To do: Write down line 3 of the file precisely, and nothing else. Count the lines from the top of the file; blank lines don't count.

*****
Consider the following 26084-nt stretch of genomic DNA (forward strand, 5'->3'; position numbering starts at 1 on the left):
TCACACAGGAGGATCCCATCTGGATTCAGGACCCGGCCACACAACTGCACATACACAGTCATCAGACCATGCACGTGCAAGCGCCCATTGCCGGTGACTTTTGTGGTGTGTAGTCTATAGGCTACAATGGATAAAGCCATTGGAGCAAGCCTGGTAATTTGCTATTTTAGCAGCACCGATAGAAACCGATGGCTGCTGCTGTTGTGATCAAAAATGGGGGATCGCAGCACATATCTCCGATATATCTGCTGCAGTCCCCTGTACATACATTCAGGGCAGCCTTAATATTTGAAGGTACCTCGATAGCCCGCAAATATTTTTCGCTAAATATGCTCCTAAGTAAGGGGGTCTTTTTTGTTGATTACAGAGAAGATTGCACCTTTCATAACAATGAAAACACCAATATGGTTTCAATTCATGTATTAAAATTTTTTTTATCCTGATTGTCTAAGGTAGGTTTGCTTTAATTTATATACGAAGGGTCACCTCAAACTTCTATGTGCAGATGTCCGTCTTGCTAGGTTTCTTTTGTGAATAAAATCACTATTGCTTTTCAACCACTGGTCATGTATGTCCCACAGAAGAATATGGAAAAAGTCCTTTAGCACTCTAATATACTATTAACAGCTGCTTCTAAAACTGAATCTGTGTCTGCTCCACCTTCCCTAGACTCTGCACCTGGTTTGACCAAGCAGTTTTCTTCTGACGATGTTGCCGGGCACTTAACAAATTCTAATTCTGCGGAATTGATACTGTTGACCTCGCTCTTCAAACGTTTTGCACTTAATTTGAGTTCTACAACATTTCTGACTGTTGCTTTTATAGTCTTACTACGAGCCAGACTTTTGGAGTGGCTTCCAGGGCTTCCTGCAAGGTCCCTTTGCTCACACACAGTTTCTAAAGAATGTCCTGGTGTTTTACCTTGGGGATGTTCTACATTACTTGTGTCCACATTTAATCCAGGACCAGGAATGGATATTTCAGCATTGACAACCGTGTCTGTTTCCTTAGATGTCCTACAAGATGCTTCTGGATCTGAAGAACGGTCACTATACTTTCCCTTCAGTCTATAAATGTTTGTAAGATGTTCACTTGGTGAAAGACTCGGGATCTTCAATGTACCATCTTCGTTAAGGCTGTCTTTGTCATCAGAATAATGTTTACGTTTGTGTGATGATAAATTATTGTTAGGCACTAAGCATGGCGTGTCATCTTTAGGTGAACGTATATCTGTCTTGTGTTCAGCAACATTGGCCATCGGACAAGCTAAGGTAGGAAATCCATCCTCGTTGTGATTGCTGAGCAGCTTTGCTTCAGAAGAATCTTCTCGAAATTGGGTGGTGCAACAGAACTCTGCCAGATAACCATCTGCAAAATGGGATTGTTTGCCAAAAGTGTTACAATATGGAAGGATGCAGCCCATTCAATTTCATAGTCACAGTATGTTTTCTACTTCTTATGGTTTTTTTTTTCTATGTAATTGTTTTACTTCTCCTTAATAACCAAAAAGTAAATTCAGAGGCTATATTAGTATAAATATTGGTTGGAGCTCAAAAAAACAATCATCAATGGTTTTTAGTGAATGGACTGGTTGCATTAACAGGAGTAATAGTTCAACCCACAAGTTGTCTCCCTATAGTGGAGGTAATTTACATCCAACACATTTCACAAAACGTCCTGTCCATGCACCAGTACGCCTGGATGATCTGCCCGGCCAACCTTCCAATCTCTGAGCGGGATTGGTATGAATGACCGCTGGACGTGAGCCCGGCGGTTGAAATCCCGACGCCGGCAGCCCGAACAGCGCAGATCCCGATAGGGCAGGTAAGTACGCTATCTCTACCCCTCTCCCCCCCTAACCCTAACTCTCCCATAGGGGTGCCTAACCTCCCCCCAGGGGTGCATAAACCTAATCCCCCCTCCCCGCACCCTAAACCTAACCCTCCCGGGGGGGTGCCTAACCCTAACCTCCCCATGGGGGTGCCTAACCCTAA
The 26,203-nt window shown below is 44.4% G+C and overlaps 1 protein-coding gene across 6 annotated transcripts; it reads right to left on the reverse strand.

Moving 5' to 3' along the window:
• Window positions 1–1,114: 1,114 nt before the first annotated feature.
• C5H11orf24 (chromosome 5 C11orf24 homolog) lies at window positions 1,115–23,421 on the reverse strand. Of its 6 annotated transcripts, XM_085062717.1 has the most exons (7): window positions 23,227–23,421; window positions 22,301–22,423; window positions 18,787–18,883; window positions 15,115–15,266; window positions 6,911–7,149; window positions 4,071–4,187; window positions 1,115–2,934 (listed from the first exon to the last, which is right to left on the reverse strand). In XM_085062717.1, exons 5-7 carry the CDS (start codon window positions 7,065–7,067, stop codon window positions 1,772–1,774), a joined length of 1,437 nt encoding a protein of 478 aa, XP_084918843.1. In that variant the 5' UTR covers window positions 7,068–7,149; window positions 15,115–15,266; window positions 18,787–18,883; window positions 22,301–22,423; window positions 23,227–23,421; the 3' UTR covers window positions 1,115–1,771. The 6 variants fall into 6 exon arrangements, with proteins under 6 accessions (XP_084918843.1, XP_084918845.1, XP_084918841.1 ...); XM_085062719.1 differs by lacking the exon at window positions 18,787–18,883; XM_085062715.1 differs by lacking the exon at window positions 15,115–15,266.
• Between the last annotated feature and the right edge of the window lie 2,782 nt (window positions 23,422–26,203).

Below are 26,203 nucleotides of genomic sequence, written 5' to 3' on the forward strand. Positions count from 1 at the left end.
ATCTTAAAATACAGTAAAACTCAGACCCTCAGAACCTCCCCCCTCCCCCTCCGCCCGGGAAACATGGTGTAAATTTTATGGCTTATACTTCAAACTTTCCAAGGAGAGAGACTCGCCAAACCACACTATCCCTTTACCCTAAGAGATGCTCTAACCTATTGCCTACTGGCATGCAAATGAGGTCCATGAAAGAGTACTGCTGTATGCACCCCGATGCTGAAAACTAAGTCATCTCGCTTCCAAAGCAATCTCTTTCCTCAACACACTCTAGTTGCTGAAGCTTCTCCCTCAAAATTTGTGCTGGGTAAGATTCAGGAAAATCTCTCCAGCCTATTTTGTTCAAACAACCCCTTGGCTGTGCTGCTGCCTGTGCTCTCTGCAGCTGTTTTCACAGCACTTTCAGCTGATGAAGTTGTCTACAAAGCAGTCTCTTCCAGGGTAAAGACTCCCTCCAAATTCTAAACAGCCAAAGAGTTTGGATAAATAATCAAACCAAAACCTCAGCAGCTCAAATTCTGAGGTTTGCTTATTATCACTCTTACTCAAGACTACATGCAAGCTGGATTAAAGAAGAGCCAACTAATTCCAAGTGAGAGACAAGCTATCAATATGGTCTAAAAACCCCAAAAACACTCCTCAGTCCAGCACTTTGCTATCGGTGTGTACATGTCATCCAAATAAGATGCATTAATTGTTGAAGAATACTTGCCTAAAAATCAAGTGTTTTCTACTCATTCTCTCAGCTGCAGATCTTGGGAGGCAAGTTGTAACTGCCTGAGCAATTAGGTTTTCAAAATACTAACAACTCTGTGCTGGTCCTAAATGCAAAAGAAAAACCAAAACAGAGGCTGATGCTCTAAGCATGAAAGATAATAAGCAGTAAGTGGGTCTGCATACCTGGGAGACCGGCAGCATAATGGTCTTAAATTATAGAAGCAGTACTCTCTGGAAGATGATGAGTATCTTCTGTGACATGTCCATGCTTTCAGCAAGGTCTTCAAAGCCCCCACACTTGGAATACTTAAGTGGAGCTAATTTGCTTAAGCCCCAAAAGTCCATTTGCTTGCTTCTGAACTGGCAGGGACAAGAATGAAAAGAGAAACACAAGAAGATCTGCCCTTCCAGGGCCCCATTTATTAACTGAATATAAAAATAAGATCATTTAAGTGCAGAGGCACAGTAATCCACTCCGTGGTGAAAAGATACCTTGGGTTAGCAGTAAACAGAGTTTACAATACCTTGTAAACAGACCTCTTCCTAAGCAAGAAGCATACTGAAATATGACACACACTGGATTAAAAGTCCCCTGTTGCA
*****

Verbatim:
The 26,203-nt window shown below is 44.4% G+C and overlaps 1 protein-coding gene across 6 annotated transcripts; it reads right to left on the reverse strand.